There are also examples of more detailed and complex use of census data for similar purposes. Moceri et al[18] used, in a case-control study, census data and birth certificates to reconstruct the early-life socioeconomic environment of elderly Alzheimer’s patients and, through examining variables such as paternal occupation, parental age and birth order amongst others, found higher odds-ratios for developing Alzheimer’s for certain characteristics. They also then combined this with genetic analysis of these patients to study the interaction between apolipoprotein ε4 allele and these socioeconomic risk factors.

As well as identifying risk factors for disease, census data have also been used to demonstrate effective interventions in improving public health. Patterson et al[19] used census data in England and Wales to demonstrate that active commuting, such as cycling or walking, was associated with lower cardiovascular risk. This is, in theory, a relatively easily achieved public health initiative and there are an increasing number of programmes attempting to increase this method of commuting with the aim of improving public health and reducing the risk of a wide variety of diseases.


Whilst census data have multiple potential uses there are caveats that need to be addressed and recognised. Firstly, it’s utility is dependent upon having robust and accurate data and there have been instances where poor or incorrect collection has had profound social impact. In the United States, the 1840 census incorrectly identified higher levels of insanity amongst the ‘coloured’ population, an argument then used by slave-owners to suggest that African-American populations were not able to live as free people[20]. There has also been historically inaccurate data about native American populations and rates of disease leading to worsening healthcare inequality fuelled by the misappropriation of federal funding. A more recent example showed persisting inequalities when it comes to accurate population and health data collection in the Maori population in New Zealand[21] meaning that they receive less resource allocation from government funding. Moreover, there have been documented examples where census data has been deliberately falsified in order to obtain greater funding and support for specific regions. This was discussed and reviewed in detail by Adele with regards to the national census in Nigeria and identified chronic and deliberate falsification of data to obtain benefits from the government[22]. Given the implications for strategic planning and resource allocation, an inaccurate census can have profound impacts for communities and citizens and this is also true when the data is used for healthcare research. These examples underpin the need for a robust scientific process enabling accurate data collection and interpretation in order to have maximum benefit for those who need it the most.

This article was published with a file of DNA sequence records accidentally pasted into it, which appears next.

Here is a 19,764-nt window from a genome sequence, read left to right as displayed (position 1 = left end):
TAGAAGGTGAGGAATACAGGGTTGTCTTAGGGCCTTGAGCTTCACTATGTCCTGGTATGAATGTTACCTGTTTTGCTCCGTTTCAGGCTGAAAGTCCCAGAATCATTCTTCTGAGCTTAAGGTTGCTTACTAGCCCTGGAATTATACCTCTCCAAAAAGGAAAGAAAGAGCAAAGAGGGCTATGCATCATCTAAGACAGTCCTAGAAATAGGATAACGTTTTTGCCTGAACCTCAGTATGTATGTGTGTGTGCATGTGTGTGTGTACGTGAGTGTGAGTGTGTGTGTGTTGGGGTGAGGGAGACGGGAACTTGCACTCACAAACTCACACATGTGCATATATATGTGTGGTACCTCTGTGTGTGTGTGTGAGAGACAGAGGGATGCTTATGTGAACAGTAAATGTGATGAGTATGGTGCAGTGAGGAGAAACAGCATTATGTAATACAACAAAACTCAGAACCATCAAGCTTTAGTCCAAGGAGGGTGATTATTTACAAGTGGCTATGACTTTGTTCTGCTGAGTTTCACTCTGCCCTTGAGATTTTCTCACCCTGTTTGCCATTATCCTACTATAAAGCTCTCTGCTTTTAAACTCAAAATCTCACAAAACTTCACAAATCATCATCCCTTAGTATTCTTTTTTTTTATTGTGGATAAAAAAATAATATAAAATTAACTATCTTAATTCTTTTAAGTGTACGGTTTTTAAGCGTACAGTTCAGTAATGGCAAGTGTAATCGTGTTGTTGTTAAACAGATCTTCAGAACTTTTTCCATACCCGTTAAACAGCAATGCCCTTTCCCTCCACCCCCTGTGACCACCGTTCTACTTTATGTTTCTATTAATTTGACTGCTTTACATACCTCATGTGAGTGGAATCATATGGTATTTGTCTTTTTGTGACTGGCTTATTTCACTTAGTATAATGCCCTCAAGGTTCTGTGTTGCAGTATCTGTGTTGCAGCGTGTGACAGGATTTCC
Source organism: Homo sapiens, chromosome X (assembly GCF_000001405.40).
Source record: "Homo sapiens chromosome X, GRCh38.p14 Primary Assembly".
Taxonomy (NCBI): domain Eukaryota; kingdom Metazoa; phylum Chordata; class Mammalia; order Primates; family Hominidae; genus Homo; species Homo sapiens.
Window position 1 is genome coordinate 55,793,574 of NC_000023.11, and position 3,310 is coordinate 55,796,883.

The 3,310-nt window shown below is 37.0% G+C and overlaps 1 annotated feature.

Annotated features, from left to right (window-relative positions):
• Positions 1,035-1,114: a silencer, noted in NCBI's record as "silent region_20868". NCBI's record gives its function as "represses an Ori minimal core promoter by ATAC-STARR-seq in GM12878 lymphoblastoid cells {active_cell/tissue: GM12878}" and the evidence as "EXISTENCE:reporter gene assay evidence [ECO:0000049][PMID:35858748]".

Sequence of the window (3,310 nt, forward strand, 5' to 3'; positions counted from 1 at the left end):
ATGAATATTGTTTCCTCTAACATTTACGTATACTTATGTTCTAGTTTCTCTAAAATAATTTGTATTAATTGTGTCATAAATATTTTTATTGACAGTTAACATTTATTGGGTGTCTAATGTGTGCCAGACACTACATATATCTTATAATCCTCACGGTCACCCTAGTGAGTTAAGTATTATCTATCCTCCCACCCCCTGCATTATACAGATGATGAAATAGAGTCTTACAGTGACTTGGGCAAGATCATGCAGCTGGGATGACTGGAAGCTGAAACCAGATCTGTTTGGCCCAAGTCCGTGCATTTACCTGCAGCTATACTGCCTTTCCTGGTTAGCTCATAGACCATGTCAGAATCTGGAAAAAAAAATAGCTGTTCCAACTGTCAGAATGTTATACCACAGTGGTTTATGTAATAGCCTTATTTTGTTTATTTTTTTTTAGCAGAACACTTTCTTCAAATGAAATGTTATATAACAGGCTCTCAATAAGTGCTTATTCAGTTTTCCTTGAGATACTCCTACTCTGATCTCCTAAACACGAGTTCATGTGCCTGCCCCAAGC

Secondly, there has also been debate around the ethical considerations of using census data for healthcare research. Whilst the data is often anonymised, the nature of census data involves categorisation of respondents and there can be discontent with even simply the names of these categories. A recent example is the controversy surrounding the inclusion of a question asking for respondent’s gender identification in England and Wales census for the first time[23]. Similarly, there have been concerns about racial categorisation in association with health labels and stigma[24] although interestingly a public panel consultation in 2018 found that members of the public were in support of census data collection and it’s use in healthcare research[25].

Thirdly, there is also a concern that there is inherent bias[26] within the census process itself. This can take the form of non-respondent bias, as described by the United States census bureau[27], which has been shown to skew data significantly such as during the ‘poll tax’ era in the United Kingdom when non-respondent rates increased. There is also a concern about accurate female representation with this group being historically under-represented[26]. These pitfalls demonstrate the need for regular review of the methodological and analytical practices employed by census bureaus and appropriate improvements if indicated.


Internationally, census data collection is becoming more widespread, detailed and robust particularly in the developing world. This data, provided it is accurate to avoid defects, is an immensely rich resource which has utility in research to help with healthcare planning, reducing healthcare inequality and understanding more about the causes of disease. Provided that accurate data is collected in-line with good scientific practice and remains widely and freely available to researchers, it has the ability to be an invaluable resource in healthcare research.


Provenance and peer review: Invited article; Externally peer reviewed.

Peer-review model: Single blind

Specialty type: Medical laboratory technology

Country/Territory of origin: United Kingdom

Peer-review report’s scientific quality classification

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P-Reviewer: Wang KJ, China; Hariyanto IT, Indonesia S-Editor: Wang JJ L-Editor: A P-Editor: Yuan YY